State Sen. Dan Stec, R-Queensbury, and state Assemblyman Matthew Simpson, R-Horicon, sponsored the bill. “While this dedication is but a small gesture relative to all he gave, his name and memory will rightfully be preserved for the years and decades to come,” Simpson said.


Adirondack Park Agency:

The Adirondack Park Agency (APA) [met] for its monthly meeting on Nov. 16. The APA board will consider approving modifications to the Carver Sand & Gravel mine in Fulton County. The board will also consider allowing herbicide treatment of invasive Eurasian watermilfoil in Paradox Lake in Essex County.

The full agenda is available here:


View all APA public comment and hearing opportunities at: The latest project is below.


Environmental Notice Bulletin:

Last week’s state Department of Environmental Conservation’s environmental notice bulletin had the following out for public comment.

  • The Boquet Valley Central School District Board of Education has accepted a draft environmental impact statement on a new kindergarten through 12th grade campus and bus garage. Comments on the draft statement will be accepted until Nov. 28. The draft statement and other records can be viewed at For more information, contact Scott B. Allen, 12 City Hall Place, Plattsburgh, NY 12901, (518) 561-1598 or email
  • The Town of Champlain is proposing to dig a 600-foot drainage ditch and breach a beaver dame to reduce flooding on Tallman Road. Comments are due by Nov. 24. For more information and to submit comments, contact Kathryn B. Sweet, NYSDEC Region 5 Headquarters, 1115 St Rte 86, Ray Brook, NY 12977 or email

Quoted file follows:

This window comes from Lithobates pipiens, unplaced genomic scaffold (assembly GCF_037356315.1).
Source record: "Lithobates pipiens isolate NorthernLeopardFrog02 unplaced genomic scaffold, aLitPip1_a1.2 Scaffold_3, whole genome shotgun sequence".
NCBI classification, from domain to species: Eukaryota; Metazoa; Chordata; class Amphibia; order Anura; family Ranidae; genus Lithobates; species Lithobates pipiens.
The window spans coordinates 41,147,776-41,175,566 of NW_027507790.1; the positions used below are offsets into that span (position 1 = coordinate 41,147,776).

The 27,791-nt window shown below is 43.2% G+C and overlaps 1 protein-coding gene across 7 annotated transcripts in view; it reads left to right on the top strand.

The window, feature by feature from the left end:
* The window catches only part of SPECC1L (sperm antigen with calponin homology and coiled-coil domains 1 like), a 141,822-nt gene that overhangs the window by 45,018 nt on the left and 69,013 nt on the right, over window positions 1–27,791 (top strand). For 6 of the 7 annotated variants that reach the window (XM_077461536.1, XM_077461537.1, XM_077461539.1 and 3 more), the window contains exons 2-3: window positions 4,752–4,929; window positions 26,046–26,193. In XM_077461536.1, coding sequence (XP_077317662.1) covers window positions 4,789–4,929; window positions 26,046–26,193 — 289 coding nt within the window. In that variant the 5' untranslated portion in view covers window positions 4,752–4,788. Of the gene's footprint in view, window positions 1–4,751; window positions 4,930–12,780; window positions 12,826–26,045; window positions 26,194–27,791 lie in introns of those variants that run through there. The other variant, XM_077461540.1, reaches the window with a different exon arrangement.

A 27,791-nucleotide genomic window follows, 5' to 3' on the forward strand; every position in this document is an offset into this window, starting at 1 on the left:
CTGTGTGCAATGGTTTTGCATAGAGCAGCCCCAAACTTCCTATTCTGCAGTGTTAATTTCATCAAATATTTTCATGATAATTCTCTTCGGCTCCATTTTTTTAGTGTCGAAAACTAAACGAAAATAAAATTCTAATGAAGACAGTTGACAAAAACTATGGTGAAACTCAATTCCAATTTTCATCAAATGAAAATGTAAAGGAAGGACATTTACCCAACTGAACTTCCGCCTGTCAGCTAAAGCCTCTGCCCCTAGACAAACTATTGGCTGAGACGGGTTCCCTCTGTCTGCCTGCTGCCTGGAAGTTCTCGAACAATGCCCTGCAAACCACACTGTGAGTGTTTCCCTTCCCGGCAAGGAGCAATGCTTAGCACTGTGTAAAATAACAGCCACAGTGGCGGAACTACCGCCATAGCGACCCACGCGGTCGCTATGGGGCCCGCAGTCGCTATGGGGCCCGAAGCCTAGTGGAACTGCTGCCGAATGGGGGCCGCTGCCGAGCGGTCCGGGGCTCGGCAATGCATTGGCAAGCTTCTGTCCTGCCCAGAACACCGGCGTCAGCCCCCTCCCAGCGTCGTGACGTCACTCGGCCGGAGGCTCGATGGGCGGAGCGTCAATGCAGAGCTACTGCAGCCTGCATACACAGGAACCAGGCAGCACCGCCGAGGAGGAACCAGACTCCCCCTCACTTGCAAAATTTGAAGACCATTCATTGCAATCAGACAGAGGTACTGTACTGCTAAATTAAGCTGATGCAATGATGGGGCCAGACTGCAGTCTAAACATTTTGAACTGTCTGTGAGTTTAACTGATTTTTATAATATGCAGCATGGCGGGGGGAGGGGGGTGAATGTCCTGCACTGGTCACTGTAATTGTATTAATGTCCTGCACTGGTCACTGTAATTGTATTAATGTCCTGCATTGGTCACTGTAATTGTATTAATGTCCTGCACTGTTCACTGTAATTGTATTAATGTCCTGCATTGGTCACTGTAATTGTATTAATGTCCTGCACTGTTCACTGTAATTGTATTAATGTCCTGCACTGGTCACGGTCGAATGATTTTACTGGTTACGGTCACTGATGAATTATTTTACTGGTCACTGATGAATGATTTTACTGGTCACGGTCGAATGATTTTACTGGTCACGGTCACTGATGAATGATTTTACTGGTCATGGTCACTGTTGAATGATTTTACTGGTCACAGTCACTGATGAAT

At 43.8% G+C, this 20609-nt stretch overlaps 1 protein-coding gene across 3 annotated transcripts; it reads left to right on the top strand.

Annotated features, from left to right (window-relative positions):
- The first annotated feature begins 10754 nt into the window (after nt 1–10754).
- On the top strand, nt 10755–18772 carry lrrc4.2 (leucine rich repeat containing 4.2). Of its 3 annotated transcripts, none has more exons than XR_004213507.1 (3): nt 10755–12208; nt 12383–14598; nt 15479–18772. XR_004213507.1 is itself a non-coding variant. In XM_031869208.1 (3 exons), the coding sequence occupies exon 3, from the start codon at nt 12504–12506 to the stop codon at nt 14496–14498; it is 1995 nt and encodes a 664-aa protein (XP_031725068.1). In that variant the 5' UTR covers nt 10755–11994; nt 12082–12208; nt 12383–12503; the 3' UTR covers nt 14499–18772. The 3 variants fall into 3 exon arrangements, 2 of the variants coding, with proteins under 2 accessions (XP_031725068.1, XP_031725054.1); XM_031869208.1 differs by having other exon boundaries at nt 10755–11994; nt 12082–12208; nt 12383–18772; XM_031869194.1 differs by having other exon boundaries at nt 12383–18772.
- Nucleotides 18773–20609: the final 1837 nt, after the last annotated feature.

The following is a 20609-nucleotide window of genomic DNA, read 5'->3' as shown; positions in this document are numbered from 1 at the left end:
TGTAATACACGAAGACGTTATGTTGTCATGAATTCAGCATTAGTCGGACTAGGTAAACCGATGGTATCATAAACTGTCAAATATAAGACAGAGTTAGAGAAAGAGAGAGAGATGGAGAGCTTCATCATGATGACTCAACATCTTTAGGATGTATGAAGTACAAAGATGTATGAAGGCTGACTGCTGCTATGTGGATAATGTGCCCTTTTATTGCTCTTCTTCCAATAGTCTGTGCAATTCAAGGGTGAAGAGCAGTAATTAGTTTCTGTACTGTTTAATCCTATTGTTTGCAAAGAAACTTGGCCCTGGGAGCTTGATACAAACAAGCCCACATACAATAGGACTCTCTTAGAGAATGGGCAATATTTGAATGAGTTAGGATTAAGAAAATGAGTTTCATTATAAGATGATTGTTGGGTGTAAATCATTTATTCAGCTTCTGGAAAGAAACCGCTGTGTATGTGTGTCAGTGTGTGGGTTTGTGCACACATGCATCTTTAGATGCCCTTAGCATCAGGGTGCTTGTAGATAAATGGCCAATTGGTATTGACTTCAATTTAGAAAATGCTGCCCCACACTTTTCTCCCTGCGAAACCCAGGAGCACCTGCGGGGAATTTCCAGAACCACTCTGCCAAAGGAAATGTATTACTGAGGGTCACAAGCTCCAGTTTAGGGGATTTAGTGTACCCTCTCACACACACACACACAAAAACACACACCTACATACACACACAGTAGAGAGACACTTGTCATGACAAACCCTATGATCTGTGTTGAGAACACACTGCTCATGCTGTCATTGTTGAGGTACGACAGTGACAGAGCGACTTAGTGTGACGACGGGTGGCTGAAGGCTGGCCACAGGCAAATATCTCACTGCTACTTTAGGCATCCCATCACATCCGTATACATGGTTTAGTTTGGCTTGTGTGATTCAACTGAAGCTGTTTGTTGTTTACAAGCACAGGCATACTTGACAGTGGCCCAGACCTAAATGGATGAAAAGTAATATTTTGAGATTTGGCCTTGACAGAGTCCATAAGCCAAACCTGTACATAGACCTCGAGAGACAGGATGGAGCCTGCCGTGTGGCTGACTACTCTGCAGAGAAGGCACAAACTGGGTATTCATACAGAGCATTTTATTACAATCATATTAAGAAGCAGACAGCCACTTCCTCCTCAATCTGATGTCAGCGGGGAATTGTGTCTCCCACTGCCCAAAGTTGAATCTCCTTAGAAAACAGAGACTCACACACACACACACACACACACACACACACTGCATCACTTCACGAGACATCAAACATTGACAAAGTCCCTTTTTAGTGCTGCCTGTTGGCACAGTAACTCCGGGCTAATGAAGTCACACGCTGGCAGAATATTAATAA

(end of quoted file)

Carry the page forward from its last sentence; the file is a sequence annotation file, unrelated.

On Saturday [Nov. 11], David and I got out for a quick hike up Potash Mountain in Lake Luzerne. I was surprised by how beautiful this southern Adirondack peak was. The first mile or so has very little elevation gain and a couple of small stream crossings that are lovely in the afternoon sunlight. The hike switches from Harris Land Preserve lands to forest preserve with just under a mile to the summit. That’s when the elevation really starts and there are a few rocky scrambles (scrambles if you have short legs like me). There’s a sign at this change in land ownership that warns you of “both easy and challenging sections with numerous switchbacks. Please proceed with care, take your time, and enjoy that ‘mountain feeling.’”

David and I enjoyed contemplating on what “mountain feeling” meant. Was it the burning in our legs or our hearts skipping beats when we slipped on the leaf-covered forest floor? Maybe it was the feeling of cold wind at the mountain overlook, or the feeling of accomplishment at finding the summit sign. I think it’s a little of all those things, combined with that moment of wonder when you make it to your destination.

Thanks for reading!


Photo at top: Potash Mountain in Lake Luzerne. Photo by Gwendolyn Craig.

This first appeared in Gwen’s weekly “Adirondack Report” newsletter. Click here to sign up.

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Gwen is the environmental policy reporter for Adirondack Explorer.